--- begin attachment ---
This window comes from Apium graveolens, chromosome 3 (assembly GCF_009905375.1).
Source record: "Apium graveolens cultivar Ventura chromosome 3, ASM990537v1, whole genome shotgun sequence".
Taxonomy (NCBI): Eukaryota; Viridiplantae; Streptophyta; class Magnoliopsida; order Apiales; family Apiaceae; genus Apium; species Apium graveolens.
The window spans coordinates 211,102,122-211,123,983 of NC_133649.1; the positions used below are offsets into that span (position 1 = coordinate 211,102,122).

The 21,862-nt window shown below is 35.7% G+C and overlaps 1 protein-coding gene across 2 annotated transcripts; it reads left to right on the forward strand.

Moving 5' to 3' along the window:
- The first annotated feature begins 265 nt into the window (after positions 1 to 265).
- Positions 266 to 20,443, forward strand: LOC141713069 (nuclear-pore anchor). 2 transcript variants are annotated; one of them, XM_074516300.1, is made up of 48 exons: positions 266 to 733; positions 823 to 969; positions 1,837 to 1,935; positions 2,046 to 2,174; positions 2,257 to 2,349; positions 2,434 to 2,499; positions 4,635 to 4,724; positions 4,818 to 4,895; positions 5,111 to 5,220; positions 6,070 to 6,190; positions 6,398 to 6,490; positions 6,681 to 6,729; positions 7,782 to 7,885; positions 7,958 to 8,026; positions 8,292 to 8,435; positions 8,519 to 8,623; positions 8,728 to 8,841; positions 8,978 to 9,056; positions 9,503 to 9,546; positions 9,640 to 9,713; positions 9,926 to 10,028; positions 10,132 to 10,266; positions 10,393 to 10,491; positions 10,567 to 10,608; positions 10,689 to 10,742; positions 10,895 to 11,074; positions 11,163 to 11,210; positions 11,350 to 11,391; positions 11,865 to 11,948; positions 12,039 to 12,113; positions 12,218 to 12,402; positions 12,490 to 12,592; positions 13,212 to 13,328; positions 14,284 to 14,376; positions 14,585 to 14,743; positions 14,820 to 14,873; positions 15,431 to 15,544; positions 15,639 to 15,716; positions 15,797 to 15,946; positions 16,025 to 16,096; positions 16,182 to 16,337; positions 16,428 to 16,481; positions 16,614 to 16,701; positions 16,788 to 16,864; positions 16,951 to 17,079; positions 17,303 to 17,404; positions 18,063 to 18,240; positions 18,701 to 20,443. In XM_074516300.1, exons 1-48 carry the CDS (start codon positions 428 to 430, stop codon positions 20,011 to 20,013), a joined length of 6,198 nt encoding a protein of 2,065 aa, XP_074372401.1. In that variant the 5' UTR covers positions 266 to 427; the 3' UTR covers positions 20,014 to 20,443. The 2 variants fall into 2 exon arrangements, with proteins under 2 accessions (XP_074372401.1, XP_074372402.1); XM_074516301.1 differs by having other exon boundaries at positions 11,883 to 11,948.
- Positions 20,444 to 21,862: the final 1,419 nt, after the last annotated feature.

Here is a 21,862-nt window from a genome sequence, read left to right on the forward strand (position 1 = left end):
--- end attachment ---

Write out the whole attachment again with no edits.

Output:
This window comes from Apium graveolens, chromosome 3 (assembly GCF_009905375.1).
Source record: "Apium graveolens cultivar Ventura chromosome 3, ASM990537v1, whole genome shotgun sequence".
Taxonomy (NCBI): Eukaryota; Viridiplantae; Streptophyta; class Magnoliopsida; order Apiales; family Apiaceae; genus Apium; species Apium graveolens.
The window spans coordinates 211,102,122-211,123,983 of NC_133649.1; the positions used below are offsets into that span (position 1 = coordinate 211,102,122).

The 21,862-nt window shown below is 35.7% G+C and overlaps 1 protein-coding gene across 2 annotated transcripts; it reads left to right on the forward strand.

Moving 5' to 3' along the window:
- The first annotated feature begins 265 nt into the window (after positions 1 to 265).
- Positions 266 to 20,443, forward strand: LOC141713069 (nuclear-pore anchor). 2 transcript variants are annotated; one of them, XM_074516300.1, is made up of 48 exons: positions 266 to 733; positions 823 to 969; positions 1,837 to 1,935; positions 2,046 to 2,174; positions 2,257 to 2,349; positions 2,434 to 2,499; positions 4,635 to 4,724; positions 4,818 to 4,895; positions 5,111 to 5,220; positions 6,070 to 6,190; positions 6,398 to 6,490; positions 6,681 to 6,729; positions 7,782 to 7,885; positions 7,958 to 8,026; positions 8,292 to 8,435; positions 8,519 to 8,623; positions 8,728 to 8,841; positions 8,978 to 9,056; positions 9,503 to 9,546; positions 9,640 to 9,713; positions 9,926 to 10,028; positions 10,132 to 10,266; positions 10,393 to 10,491; positions 10,567 to 10,608; positions 10,689 to 10,742; positions 10,895 to 11,074; positions 11,163 to 11,210; positions 11,350 to 11,391; positions 11,865 to 11,948; positions 12,039 to 12,113; positions 12,218 to 12,402; positions 12,490 to 12,592; positions 13,212 to 13,328; positions 14,284 to 14,376; positions 14,585 to 14,743; positions 14,820 to 14,873; positions 15,431 to 15,544; positions 15,639 to 15,716; positions 15,797 to 15,946; positions 16,025 to 16,096; positions 16,182 to 16,337; positions 16,428 to 16,481; positions 16,614 to 16,701; positions 16,788 to 16,864; positions 16,951 to 17,079; positions 17,303 to 17,404; positions 18,063 to 18,240; positions 18,701 to 20,443. In XM_074516300.1, exons 1-48 carry the CDS (start codon positions 428 to 430, stop codon positions 20,011 to 20,013), a joined length of 6,198 nt encoding a protein of 2,065 aa, XP_074372401.1. In that variant the 5' UTR covers positions 266 to 427; the 3' UTR covers positions 20,014 to 20,443. The 2 variants fall into 2 exon arrangements, with proteins under 2 accessions (XP_074372401.1, XP_074372402.1); XM_074516301.1 differs by having other exon boundaries at positions 11,883 to 11,948.
- Positions 20,444 to 21,862: the final 1,419 nt, after the last annotated feature.

Here is a 21,862-nt window from a genome sequence, read left to right on the forward strand (position 1 = left end):